Colon Cancer Survivor to Speak at Public Event on October 20

October 05, 2005
News Office: Stephanie Levin (415) 502-6397

Author Curtis Pesmen will discuss his personal experience in surviving colon cancer at a community education event Thursday, October 20, at the UCSF Helen Diller Family Comprehensive Cancer Center.

The event is designed to empower and motivate those coping with the diagnosis of cancer, provide insight on how to navigate the fast-moving research and treatment landscape, and provide information about treatment options and the latest treatment advancements.

Dr. Alan Venook, professor of hematology-oncology at UCSF Medical Center, will join Pesmen in hosting the educational program and discussion.

The event is free and open to the public. It is scheduled for 5:30 to 7:00 p.m. in Herbst Hall, 1600 Divisadero, at UCSF Mount Zion in San Francisco.

Pesmen is the author of How a Man Ages and the recently published The Colon Cancer Survivors' Guide, which draws on his own compelling and inspirational experience of surviving the disease. He underwent a screening colonoscopy in 1997 that was negative but four years ago received a diagnosis of stage 3 colorectal cancer.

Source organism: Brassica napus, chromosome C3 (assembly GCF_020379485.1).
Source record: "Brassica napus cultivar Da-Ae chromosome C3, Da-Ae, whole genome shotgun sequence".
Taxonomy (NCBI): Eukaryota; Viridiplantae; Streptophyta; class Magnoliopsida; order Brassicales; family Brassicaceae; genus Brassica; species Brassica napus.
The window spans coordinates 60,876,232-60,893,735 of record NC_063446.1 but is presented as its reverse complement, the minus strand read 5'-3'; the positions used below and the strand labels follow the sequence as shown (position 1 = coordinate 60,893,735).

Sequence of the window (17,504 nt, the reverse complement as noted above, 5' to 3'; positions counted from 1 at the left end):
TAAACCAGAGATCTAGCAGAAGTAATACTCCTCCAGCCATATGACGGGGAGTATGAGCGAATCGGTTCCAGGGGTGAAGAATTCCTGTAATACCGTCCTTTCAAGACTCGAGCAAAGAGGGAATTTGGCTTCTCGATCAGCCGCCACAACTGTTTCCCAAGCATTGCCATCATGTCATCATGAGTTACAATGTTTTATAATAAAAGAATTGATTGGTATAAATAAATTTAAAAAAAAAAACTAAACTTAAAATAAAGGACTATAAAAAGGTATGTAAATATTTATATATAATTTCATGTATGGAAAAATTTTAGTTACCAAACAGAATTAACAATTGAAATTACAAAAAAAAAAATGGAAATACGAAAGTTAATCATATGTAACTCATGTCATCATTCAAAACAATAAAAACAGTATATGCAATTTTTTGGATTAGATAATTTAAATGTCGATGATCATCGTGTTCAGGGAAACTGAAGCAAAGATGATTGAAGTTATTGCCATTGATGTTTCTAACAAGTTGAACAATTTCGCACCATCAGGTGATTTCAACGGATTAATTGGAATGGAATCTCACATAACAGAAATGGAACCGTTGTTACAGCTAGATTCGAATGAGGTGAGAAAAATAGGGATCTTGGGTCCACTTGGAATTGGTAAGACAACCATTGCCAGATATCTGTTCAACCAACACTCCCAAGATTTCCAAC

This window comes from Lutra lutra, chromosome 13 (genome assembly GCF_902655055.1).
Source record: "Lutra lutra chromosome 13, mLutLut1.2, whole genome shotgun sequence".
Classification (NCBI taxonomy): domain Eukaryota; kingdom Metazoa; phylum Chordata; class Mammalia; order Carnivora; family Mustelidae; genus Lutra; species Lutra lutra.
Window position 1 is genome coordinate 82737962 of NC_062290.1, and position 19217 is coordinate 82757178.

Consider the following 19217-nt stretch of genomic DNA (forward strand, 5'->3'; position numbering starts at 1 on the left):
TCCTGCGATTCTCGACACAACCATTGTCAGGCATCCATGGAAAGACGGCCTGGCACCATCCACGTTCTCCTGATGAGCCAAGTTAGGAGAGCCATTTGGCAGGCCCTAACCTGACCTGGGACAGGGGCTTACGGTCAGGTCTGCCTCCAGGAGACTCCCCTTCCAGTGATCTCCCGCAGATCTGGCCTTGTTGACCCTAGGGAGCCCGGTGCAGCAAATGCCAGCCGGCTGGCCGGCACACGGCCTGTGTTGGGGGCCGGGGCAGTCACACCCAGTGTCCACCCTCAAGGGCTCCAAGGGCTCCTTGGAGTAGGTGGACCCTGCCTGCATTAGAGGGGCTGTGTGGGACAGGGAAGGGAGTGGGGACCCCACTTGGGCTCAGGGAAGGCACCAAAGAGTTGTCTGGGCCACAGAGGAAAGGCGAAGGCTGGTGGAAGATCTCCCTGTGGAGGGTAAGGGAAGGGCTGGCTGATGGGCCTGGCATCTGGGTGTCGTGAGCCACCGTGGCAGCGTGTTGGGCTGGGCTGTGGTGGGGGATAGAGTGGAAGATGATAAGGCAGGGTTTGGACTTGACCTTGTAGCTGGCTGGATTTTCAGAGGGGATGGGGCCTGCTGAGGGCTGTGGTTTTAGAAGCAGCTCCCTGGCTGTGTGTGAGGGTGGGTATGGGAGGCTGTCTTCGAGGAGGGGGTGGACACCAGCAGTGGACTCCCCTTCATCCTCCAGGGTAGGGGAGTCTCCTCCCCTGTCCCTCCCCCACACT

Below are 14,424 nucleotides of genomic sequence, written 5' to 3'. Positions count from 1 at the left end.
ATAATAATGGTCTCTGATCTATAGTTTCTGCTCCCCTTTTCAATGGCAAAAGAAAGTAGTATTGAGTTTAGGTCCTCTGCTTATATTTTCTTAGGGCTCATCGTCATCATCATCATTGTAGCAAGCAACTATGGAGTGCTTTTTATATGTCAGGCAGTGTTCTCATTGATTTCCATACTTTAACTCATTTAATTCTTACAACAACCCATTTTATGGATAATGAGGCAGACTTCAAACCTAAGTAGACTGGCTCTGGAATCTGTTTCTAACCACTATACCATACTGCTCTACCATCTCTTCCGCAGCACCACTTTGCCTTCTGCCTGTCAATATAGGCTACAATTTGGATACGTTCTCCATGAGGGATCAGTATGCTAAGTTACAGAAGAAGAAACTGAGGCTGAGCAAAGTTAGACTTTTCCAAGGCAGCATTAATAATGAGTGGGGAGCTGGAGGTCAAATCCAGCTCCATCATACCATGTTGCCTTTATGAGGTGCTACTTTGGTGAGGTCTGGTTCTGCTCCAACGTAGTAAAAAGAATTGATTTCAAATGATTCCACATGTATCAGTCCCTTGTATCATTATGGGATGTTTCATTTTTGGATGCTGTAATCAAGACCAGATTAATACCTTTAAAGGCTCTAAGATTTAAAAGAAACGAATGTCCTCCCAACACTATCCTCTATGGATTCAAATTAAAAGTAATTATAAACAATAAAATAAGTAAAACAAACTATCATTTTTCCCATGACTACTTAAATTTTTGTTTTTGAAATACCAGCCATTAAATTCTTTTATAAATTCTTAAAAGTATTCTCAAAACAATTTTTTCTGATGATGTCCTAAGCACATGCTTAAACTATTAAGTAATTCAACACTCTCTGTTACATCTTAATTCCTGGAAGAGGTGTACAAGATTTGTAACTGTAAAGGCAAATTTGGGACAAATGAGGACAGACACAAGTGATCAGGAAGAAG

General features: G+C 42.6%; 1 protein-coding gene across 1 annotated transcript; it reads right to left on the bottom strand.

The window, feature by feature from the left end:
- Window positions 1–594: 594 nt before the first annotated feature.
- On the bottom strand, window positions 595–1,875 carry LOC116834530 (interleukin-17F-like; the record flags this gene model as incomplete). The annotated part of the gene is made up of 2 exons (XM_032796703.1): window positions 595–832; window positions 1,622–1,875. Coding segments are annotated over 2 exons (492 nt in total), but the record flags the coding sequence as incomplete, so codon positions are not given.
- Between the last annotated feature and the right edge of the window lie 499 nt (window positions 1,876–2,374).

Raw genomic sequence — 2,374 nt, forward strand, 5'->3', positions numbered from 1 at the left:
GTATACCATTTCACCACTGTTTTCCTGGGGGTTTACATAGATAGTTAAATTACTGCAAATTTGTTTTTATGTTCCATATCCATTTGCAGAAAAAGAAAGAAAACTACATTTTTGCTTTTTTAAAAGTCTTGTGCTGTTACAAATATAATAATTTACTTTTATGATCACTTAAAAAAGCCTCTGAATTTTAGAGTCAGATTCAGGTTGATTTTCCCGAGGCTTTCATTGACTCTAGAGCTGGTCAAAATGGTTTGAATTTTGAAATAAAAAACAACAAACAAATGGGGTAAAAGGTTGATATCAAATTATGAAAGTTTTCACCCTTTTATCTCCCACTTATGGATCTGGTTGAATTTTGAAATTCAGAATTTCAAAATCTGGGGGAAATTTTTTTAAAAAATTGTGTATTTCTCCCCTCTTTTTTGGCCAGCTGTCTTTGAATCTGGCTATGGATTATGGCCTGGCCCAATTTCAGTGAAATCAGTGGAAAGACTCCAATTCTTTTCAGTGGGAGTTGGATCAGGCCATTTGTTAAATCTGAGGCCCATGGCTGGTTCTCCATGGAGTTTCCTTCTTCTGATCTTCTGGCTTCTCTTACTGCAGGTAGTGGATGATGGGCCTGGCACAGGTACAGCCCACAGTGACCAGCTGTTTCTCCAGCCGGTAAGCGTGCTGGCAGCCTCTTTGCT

According to Pesmen, he wrote the survival guide to help the fast-growing population of survivors of the disease-- as well as their family and friends-- put colon cancer or its recurrence in its place and move forward with the power of new knowledge. The book will be distributed free at the event.

Pesmen, who was the health/features editor of Self Magazine in the 1990s, helped develop the internationally recognized pink-ribbon breast cancer awareness campaign. An award-winning, seven-part series about his successful fight against colon cancer was featured in Esquire Magazine in 2001 and 2003.

Colorectal cancer is the third most common cancer and second most common cause of cancer death in the US. According to the American Cancer Society, an estimated 14,100 will be diagnosed in California with the disease this year, and nearly 5,500 will die from it. This year in the United States, an estimated 146,000 new cases of colorectal cancer will be diagnosed, and 57,000 will be fatal.

For more information about the event call (415) 502-8351.

UCSF is a leading university that consistently defines health care worldwide by conducting advanced biomedical research, educating graduate students in health care, and providing complex patient care.

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